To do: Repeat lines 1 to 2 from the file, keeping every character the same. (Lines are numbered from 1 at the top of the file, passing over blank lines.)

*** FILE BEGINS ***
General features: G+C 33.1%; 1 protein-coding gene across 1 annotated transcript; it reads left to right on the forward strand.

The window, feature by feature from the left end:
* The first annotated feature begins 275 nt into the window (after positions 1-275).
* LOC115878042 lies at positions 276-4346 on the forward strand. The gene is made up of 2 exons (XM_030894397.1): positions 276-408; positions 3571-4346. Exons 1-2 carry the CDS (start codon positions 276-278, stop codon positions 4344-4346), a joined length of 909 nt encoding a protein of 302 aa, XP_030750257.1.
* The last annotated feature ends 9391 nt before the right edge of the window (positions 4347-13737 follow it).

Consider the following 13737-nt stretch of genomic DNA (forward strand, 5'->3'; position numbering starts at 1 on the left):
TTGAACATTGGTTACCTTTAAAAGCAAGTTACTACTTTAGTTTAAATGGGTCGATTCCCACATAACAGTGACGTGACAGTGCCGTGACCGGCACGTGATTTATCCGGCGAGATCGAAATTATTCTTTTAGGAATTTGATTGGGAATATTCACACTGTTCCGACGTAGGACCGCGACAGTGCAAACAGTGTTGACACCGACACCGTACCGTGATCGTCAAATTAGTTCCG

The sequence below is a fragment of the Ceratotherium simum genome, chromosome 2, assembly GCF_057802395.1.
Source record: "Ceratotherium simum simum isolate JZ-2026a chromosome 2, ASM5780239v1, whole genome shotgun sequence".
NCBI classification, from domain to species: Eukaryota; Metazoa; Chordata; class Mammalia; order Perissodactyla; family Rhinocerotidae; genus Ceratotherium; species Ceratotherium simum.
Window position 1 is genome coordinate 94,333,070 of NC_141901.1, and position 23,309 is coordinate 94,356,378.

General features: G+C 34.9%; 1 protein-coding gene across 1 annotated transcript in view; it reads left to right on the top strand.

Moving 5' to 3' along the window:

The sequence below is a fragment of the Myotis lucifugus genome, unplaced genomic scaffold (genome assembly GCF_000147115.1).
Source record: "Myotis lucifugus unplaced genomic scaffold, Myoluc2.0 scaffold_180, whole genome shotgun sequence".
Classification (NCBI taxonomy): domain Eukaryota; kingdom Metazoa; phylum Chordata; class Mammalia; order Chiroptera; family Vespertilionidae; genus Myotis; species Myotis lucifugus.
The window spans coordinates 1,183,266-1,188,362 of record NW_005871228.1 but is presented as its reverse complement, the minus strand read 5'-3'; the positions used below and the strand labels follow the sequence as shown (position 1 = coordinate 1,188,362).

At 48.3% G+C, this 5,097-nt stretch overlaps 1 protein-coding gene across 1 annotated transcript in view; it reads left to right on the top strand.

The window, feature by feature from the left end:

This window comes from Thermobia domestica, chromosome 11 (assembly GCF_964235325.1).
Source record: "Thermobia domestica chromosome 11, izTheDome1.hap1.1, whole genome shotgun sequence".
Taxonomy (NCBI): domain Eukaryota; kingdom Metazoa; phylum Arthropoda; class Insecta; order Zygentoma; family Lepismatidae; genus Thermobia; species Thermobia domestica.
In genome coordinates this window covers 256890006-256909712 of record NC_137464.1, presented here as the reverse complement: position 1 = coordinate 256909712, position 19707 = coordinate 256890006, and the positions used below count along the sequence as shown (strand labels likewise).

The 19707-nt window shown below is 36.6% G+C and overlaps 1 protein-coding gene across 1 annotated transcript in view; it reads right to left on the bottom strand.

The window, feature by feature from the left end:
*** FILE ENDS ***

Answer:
General features: G+C 33.1%; 1 protein-coding gene across 1 annotated transcript; it reads left to right on the forward strand.

The window, feature by feature from the left end: